The annual Summer Meltdown Autism Awareness and Social Inclusion concert, staged in late May by students with and without disabilities in the Hart District’s Yes I Can program, is without a venue for the first time.
After eight years at Golden Valley High School’s outdoor amphitheatre, the Wm. S. Hart Union High School District will no longer allow the festival to be staged on district turf as this year.
Don’t miss a thing. Get breaking news alerts delivered to your inbox.
“While the Hart School District supports awareness activities for all our students, including autistic students, Summer Meltdown is not a school or District-sponsored event,” said Gail Pinsker, Hart District Community Liason Officer, in a statement today.
“We had previously allowed the event to take place on a high school campus,” Pinsker said. “However, our understanding of the event this year is that it will be much bigger and promoted throughout Los Angeles and surrounding areas, (and) therefore would not be suitable for any of our campuses.”
Pinsker also cited the district’s financial picture as a factor in the decision to expel the festival from its campuses.
“Due to budget cuts, we do not have the support staff or administration required for security, supervision, monitoring and clean up,” she said.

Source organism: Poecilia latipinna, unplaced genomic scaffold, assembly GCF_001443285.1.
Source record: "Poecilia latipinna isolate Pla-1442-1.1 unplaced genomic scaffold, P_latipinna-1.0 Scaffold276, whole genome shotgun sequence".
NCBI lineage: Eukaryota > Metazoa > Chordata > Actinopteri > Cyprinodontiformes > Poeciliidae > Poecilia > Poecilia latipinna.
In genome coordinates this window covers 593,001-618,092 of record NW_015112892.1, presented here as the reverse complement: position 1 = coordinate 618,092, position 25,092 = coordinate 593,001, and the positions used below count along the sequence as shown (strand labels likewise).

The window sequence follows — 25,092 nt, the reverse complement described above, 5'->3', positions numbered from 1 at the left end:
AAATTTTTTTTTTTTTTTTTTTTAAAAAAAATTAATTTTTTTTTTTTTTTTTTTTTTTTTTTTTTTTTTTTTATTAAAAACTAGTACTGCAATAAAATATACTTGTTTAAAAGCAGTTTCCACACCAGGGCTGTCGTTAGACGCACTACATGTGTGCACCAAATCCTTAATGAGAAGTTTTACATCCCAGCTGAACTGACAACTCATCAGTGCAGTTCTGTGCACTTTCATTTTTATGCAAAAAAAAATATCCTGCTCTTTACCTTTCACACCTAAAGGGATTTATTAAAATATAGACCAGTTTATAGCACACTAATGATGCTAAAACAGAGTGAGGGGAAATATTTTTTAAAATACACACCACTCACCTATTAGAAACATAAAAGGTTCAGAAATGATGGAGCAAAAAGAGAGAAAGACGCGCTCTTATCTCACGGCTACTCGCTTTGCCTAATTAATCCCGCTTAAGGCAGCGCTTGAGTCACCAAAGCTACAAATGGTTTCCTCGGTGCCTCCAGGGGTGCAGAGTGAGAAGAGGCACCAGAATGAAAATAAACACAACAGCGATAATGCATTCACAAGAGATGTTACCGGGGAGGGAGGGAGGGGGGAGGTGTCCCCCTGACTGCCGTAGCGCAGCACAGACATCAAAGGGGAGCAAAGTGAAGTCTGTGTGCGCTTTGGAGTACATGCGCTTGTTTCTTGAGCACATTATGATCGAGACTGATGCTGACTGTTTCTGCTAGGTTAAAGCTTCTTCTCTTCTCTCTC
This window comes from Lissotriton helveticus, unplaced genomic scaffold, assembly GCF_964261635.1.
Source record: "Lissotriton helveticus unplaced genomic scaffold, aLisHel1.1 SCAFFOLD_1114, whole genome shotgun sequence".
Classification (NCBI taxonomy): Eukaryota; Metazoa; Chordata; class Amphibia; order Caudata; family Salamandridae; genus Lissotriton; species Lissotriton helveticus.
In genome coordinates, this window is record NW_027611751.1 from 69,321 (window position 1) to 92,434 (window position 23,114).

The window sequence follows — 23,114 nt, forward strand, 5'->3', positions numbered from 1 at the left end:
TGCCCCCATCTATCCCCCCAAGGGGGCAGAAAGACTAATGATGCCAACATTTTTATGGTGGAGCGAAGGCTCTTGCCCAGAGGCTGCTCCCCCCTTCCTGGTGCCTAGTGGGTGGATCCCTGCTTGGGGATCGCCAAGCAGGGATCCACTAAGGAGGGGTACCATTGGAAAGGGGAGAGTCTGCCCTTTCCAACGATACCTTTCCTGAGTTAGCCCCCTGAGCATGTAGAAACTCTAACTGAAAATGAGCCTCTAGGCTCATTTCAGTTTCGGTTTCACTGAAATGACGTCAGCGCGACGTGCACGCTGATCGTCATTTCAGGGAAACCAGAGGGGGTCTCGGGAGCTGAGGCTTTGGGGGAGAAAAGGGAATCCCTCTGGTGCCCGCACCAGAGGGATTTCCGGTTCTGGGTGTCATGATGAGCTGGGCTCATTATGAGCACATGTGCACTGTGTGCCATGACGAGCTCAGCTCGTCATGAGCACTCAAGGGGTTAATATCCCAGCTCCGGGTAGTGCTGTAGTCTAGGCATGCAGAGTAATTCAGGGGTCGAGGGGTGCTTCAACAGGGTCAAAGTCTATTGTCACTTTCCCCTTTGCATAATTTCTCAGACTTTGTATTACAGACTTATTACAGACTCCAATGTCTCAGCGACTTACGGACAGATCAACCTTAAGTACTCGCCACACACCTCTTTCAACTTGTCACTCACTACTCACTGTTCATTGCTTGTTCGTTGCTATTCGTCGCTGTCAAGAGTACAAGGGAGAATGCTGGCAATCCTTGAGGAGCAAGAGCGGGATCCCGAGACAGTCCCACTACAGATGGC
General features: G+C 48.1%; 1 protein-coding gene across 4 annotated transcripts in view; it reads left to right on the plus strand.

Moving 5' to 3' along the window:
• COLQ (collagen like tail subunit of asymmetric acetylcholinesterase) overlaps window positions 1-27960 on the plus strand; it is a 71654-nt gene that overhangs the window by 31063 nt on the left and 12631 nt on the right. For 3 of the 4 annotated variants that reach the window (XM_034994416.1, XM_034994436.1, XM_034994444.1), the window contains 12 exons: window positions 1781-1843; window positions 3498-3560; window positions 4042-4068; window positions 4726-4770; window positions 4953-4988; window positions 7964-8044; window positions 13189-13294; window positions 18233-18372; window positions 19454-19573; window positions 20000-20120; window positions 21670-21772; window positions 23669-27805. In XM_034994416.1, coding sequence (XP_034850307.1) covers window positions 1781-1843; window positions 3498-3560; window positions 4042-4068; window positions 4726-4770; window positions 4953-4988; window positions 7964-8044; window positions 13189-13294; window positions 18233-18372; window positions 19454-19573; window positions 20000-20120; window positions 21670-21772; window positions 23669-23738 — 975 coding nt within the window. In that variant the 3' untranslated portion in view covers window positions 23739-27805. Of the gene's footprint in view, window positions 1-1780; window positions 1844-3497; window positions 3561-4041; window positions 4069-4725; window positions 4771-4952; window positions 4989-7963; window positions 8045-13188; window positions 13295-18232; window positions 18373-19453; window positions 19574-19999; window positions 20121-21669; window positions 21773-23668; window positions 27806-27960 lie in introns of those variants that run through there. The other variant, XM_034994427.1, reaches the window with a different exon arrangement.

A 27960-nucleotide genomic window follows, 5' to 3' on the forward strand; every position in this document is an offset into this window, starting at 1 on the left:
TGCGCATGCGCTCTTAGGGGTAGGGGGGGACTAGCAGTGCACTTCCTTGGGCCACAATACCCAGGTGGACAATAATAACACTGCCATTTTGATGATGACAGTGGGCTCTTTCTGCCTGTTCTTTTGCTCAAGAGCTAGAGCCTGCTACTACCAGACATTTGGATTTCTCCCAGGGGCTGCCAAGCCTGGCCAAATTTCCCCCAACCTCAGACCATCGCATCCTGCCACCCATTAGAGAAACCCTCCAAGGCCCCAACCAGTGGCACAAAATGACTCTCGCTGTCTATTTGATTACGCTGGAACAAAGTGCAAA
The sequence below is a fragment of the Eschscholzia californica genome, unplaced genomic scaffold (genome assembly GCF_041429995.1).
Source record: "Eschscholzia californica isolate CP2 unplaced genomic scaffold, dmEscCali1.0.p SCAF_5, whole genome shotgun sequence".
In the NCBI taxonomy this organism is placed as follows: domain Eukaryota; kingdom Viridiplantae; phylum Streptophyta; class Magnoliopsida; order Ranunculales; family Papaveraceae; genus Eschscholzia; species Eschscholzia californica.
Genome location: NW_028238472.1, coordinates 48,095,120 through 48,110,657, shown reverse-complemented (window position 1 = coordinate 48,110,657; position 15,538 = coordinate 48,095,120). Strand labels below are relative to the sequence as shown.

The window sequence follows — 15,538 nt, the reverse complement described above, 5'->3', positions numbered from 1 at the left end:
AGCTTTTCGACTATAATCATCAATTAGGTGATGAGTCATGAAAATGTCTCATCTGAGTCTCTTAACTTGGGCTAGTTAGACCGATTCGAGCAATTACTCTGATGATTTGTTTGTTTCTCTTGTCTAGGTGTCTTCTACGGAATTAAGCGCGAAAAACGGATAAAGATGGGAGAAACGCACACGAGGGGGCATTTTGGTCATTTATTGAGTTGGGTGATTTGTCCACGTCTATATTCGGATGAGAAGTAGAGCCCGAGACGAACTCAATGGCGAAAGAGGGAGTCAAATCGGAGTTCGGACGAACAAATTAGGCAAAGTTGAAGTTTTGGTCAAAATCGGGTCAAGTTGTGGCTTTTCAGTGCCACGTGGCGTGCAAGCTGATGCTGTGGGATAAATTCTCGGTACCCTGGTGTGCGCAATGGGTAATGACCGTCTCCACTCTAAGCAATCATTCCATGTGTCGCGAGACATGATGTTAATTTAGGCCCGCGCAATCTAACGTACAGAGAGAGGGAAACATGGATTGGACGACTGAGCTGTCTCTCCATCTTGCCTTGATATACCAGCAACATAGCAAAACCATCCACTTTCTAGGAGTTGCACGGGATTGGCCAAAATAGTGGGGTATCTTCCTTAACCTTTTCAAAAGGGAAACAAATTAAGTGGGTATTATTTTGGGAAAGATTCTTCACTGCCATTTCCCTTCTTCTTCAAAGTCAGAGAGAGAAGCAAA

While Hart District students enrolled in the nonprofit Yes I Can program have staged Summer Meltdown as part of their studies in social inclusion since 2004, “students who assist with this event do so voluntarily and not as part of any course curriculum,” according to Pinsker.
Bret Lieberman, the Hart District special education teacher who now serves as the Yes I Can program advisor at Canyon High School after several years at Golden Valley High, is now “working hard to secure a venue within the community” for the festival, Pinsker wrote in a separate email.
Summer Meltdown is the Yes I Can students’ major project of the year, and as they plan and stage the event, participants gain valuable social skills and practical, real-world experience.
In the last eight years, the festival has grown from a small to a major event. Among the nationally known artists who’ve headlined are Fishbone, Trapt, The Dirty Heads, Shwayze featuring Cisco Adler, Iration, Stephen Perkins of Jane’s Addiction, P-Nut of 311 and many more. Popular local acts have rounded out the bills each year.
The Yes I Can students stage fundraisers throughout the school year leading up to the festival to help pay for talent and production expenses. In December, the organization participated in the Pepsi Refresh Project, vying for a $50,000 cash grant, but fell just short of the number of votes needed to win. The funds would have enabled the students to book other nationally known artists and attract further attention and support for the Yes I Can program.